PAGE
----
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Wall teichoic acid (WTA) of Staphylococcus aureus is a major cell envelope-associated glycopolymer that is a key molecule in promoting colonization during S. aureus infection. The complement system plays a key role in the opsonization and clearance of pathogens. We recently reported that S. aureus WTA functions as a ligand of human serum mannose-binding(More)
Recently, we demonstrated that human serum amyloid P component (SAP) specifically recognizes exposed bacterial peptidoglycan (PGN) of wall teichoic acid (WTA)-deficient Staphylococcus aureus ΔtagO mutant cells and then induces complement-independent phagocytosis. In our preliminary experiments, we found the existence of human serum immunoglobulins that(More)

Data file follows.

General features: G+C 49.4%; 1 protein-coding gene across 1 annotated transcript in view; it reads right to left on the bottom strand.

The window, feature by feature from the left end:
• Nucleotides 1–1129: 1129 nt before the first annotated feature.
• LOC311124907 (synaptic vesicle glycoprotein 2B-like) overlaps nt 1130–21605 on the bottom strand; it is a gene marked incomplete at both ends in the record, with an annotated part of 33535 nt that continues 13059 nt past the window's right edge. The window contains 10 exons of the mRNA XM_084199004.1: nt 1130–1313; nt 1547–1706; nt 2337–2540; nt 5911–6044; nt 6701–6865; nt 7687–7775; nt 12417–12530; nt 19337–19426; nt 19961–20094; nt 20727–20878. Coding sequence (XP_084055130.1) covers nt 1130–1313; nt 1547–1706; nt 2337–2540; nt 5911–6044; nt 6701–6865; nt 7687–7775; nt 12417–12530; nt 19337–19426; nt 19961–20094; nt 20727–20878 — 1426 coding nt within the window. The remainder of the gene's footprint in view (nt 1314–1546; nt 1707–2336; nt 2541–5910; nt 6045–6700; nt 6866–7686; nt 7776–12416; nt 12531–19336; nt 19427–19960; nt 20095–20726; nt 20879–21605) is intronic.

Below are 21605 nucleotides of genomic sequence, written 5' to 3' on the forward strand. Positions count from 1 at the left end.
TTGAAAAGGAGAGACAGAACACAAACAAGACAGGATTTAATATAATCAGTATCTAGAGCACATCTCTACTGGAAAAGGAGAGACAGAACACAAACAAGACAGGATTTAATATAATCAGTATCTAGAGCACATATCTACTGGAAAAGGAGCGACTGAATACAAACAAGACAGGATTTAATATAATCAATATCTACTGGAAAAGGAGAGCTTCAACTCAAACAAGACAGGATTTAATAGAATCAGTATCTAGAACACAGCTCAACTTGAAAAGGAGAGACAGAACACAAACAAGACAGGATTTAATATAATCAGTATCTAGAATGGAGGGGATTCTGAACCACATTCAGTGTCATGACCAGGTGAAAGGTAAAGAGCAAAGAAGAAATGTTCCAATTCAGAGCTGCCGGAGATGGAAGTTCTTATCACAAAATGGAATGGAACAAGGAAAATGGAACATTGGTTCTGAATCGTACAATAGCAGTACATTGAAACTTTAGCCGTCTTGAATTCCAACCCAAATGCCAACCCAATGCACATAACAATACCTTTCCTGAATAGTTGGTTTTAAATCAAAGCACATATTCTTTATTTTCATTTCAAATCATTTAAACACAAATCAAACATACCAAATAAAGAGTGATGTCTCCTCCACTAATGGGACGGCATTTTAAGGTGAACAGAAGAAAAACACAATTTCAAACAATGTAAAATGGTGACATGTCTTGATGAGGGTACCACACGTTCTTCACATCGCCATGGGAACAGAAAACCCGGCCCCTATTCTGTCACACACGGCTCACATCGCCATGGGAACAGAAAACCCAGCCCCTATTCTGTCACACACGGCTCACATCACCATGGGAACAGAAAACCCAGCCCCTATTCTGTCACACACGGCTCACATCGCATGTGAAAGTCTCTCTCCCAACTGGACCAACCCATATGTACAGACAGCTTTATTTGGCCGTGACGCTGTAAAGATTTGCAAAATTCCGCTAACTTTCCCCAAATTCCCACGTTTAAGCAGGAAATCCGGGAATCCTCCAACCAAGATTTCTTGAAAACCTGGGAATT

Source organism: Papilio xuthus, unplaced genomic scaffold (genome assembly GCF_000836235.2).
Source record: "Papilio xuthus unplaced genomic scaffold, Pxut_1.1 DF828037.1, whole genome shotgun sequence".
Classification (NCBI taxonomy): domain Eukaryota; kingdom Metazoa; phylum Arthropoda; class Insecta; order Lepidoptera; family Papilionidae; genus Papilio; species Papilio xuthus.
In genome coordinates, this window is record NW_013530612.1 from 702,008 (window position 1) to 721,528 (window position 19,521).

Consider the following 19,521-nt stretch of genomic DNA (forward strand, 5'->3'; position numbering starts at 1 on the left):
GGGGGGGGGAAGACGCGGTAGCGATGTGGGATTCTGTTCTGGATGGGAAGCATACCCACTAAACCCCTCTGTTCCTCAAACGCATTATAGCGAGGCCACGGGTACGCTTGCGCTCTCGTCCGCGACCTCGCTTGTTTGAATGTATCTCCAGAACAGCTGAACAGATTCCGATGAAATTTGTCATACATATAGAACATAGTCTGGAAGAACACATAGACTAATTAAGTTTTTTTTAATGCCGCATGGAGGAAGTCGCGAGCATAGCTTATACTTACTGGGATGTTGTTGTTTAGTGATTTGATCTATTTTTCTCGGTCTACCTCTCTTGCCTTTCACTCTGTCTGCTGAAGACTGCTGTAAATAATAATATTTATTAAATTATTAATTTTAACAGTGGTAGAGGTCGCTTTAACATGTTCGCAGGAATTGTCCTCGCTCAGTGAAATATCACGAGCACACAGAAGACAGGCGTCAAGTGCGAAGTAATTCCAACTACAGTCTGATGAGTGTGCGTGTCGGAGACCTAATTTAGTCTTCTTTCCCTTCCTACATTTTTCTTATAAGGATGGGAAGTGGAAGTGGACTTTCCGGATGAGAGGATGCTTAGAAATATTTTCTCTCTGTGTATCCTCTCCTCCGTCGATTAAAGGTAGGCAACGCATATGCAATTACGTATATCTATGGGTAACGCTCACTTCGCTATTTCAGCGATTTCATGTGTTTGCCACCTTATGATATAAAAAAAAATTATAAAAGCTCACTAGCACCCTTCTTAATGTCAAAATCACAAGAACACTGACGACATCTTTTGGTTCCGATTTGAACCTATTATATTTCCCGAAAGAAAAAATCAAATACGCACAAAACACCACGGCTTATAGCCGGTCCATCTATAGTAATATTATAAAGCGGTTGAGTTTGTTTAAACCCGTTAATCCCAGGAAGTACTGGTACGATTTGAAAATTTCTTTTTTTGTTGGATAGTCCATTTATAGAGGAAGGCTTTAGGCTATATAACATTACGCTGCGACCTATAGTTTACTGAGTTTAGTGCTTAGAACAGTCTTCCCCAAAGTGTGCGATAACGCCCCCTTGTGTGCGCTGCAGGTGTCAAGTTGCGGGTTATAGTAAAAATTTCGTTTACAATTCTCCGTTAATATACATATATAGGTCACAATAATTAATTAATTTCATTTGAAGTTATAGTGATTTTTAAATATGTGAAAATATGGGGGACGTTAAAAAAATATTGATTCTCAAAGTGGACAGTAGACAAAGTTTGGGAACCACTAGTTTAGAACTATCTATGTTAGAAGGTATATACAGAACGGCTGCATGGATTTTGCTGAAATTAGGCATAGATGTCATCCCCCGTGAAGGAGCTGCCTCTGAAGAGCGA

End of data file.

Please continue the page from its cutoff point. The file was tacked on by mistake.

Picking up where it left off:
The human pathogen Staphylococcus aureus is responsible for many community-acquired and hospital-associated infections and is associated with high mortality. Concern over the emergence of multidrug-resistant strains has renewed interest in the elucidation of host mechanisms that defend against S. aureus infection. We recently demonstrated that human serum(More)
The objectives of this study were to investigate the immune response to intradermal immunization with wall teichoic acid (WTA) and the effect of MBL deficiency in a murine model of infection with methicillin-resistant Staphylococcus aureus (MRSA). WTA is a bacterial cell wall component that is implicated in invasive infection. We tested susceptibility to(More)
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